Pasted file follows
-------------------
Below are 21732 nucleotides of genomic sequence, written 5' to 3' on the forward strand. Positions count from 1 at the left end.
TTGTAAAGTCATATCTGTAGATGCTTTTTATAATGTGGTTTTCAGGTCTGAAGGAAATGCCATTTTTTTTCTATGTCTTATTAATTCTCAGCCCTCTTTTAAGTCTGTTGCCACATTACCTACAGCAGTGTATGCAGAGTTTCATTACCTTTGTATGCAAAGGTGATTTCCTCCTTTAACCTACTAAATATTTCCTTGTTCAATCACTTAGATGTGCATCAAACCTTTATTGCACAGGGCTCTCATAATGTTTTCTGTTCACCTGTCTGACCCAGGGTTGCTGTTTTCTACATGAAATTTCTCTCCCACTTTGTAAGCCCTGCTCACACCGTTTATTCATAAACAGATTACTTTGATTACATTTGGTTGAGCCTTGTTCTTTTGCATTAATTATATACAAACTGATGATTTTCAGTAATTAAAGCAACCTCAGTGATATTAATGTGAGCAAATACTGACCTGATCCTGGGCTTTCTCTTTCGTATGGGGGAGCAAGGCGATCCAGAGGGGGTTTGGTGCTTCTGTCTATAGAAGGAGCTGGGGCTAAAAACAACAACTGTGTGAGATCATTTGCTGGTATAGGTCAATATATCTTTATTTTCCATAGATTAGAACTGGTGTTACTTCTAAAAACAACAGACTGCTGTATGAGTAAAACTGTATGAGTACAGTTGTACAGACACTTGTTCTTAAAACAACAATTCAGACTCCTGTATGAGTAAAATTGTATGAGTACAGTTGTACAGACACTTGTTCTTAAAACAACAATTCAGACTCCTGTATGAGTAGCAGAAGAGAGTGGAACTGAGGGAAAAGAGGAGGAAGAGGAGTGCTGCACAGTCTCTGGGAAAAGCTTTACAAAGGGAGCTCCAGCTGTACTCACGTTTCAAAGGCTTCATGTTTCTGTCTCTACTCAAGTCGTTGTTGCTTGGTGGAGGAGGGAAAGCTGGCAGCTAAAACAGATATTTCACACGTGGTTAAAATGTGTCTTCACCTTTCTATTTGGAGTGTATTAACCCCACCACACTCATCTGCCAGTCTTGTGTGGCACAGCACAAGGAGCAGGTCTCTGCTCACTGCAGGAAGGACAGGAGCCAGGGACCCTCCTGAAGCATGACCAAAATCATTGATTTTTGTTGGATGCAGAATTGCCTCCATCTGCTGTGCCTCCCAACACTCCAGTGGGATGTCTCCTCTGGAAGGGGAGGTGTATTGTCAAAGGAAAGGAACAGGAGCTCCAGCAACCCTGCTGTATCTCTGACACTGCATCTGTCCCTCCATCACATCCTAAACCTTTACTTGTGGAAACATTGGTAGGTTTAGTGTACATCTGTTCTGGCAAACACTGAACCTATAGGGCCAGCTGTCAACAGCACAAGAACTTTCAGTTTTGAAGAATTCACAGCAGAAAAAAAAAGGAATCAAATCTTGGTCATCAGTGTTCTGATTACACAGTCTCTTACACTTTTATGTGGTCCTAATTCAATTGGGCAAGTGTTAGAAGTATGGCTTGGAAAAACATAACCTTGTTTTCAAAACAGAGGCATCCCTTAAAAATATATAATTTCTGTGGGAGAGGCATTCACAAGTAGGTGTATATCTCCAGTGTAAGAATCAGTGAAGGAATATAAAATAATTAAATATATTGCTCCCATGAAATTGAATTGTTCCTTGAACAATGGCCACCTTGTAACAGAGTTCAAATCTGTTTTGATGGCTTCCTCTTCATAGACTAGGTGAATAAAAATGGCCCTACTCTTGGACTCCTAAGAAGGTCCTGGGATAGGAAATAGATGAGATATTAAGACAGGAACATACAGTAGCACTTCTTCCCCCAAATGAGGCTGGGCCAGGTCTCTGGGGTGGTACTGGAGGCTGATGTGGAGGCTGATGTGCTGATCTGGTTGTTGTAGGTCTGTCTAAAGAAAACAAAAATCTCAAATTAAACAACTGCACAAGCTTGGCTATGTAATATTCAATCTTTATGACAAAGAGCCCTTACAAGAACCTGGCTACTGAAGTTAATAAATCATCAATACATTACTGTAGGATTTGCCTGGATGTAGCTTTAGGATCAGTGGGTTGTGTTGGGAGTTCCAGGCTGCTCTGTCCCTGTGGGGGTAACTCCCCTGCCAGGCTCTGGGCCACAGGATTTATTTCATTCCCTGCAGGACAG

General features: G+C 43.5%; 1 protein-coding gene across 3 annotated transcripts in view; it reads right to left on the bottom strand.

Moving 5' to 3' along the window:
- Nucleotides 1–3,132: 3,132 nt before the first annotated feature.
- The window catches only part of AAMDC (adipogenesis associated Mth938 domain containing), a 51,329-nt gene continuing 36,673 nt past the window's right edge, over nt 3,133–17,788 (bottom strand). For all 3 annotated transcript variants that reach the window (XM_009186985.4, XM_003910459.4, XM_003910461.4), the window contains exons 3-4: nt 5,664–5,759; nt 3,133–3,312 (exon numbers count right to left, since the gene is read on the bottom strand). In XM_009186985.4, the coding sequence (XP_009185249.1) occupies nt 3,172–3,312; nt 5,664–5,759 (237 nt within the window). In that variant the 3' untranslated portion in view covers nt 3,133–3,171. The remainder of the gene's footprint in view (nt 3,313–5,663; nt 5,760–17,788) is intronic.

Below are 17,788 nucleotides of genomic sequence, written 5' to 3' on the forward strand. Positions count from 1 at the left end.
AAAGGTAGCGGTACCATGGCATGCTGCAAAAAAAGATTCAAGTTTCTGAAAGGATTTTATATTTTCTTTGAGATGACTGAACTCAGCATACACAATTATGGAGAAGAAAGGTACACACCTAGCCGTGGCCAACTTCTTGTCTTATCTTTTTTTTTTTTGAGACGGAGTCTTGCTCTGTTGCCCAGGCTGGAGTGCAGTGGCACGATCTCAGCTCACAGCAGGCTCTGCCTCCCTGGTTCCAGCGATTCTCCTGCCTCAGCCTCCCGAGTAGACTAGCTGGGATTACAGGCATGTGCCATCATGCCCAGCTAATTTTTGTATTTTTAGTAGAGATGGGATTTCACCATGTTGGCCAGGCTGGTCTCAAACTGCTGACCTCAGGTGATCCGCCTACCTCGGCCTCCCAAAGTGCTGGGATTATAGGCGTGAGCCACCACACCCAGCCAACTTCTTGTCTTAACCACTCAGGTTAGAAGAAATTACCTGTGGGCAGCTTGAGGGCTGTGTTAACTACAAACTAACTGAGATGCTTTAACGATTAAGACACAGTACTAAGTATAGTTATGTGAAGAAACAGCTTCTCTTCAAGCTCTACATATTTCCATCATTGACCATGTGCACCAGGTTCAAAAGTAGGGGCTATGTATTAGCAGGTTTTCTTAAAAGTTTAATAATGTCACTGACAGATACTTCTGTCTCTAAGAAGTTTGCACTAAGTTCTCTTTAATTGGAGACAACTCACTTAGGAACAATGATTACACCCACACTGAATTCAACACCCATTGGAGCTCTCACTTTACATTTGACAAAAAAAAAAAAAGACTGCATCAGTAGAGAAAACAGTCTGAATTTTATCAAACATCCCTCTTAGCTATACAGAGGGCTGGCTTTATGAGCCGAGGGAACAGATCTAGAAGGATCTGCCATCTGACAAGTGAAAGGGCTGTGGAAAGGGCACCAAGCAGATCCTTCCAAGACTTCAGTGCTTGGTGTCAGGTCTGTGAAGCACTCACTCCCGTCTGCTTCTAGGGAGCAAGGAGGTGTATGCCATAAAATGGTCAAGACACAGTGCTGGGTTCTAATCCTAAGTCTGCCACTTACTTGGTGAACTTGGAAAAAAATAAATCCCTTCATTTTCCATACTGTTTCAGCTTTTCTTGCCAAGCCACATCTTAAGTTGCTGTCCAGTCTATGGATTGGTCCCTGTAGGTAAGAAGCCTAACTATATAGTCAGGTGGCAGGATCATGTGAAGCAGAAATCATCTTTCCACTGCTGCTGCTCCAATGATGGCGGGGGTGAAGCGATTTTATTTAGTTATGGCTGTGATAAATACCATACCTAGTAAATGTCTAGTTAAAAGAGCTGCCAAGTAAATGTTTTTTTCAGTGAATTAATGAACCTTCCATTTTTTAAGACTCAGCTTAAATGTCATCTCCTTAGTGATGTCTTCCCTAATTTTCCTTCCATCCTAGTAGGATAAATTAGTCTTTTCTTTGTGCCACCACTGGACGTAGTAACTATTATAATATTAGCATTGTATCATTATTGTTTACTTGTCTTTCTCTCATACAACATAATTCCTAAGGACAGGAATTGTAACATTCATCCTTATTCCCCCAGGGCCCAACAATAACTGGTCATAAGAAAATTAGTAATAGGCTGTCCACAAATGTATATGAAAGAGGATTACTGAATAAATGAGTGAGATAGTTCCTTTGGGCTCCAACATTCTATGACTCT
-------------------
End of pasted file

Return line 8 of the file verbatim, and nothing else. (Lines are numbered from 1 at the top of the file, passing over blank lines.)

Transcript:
AAAGGTAGCGGTACCATGGCATGCTGCAAAAAAAGATTCAAGTTTCTGAAAGGATTTTATATTTTCTTTGAGATGACTGAACTCAGCATACACAATTATGGAGAAGAAAGGTACACACCTAGCCGTGGCCAACTTCTTGTCTTATCTTTTTTTTTTTTGAGACGGAGTCTTGCTCTGTTGCCCAGGCTGGAGTGCAGTGGCACGATCTCAGCTCACAGCAGGCTCTGCCTCCCTGGTTCCAGCGATTCTCCTGCCTCAGCCTCCCGAGTAGACTAGCTGGGATTACAGGCATGTGCCATCATGCCCAGCTAATTTTTGTATTTTTAGTAGAGATGGGATTTCACCATGTTGGCCAGGCTGGTCTCAAACTGCTGACCTCAGGTGATCCGCCTACCTCGGCCTCCCAAAGTGCTGGGATTATAGGCGTGAGCCACCACACCCAGCCAACTTCTTGTCTTAACCACTCAGGTTAGAAGAAATTACCTGTGGGCAGCTTGAGGGCTGTGTTAACTACAAACTAACTGAGATGCTTTAACGATTAAGACACAGTACTAAGTATAGTTATGTGAAGAAACAGCTTCTCTTCAAGCTCTACATATTTCCATCATTGACCATGTGCACCAGGTTCAAAAGTAGGGGCTATGTATTAGCAGGTTTTCTTAAAAGTTTAATAATGTCACTGACAGATACTTCTGTCTCTAAGAAGTTTGCACTAAGTTCTCTTTAATTGGAGACAACTCACTTAGGAACAATGATTACACCCACACTGAATTCAACACCCATTGGAGCTCTCACTTTACATTTGACAAAAAAAAAAAAAGACTGCATCAGTAGAGAAAACAGTCTGAATTTTATCAAACATCCCTCTTAGCTATACAGAGGGCTGGCTTTATGAGCCGAGGGAACAGATCTAGAAGGATCTGCCATCTGACAAGTGAAAGGGCTGTGGAAAGGGCACCAAGCAGATCCTTCCAAGACTTCAGTGCTTGGTGTCAGGTCTGTGAAGCACTCACTCCCGTCTGCTTCTAGGGAGCAAGGAGGTGTATGCCATAAAATGGTCAAGACACAGTGCTGGGTTCTAATCCTAAGTCTGCCACTTACTTGGTGAACTTGGAAAAAAATAAATCCCTTCATTTTCCATACTGTTTCAGCTTTTCTTGCCAAGCCACATCTTAAGTTGCTGTCCAGTCTATGGATTGGTCCCTGTAGGTAAGAAGCCTAACTATATAGTCAGGTGGCAGGATCATGTGAAGCAGAAATCATCTTTCCACTGCTGCTGCTCCAATGATGGCGGGGGTGAAGCGATTTTATTTAGTTATGGCTGTGATAAATACCATACCTAGTAAATGTCTAGTTAAAAGAGCTGCCAAGTAAATGTTTTTTTCAGTGAATTAATGAACCTTCCATTTTTTAAGACTCAGCTTAAATGTCATCTCCTTAGTGATGTCTTCCCTAATTTTCCTTCCATCCTAGTAGGATAAATTAGTCTTTTCTTTGTGCCACCACTGGACGTAGTAACTATTATAATATTAGCATTGTATCATTATTGTTTACTTGTCTTTCTCTCATACAACATAATTCCTAAGGACAGGAATTGTAACATTCATCCTTATTCCCCCAGGGCCCAACAATAACTGGTCATAAGAAAATTAGTAATAGGCTGTCCACAAATGTATATGAAAGAGGATTACTGAATAAATGAGTGAGATAGTTCCTTTGGGCTCCAACATTCTATGACTCT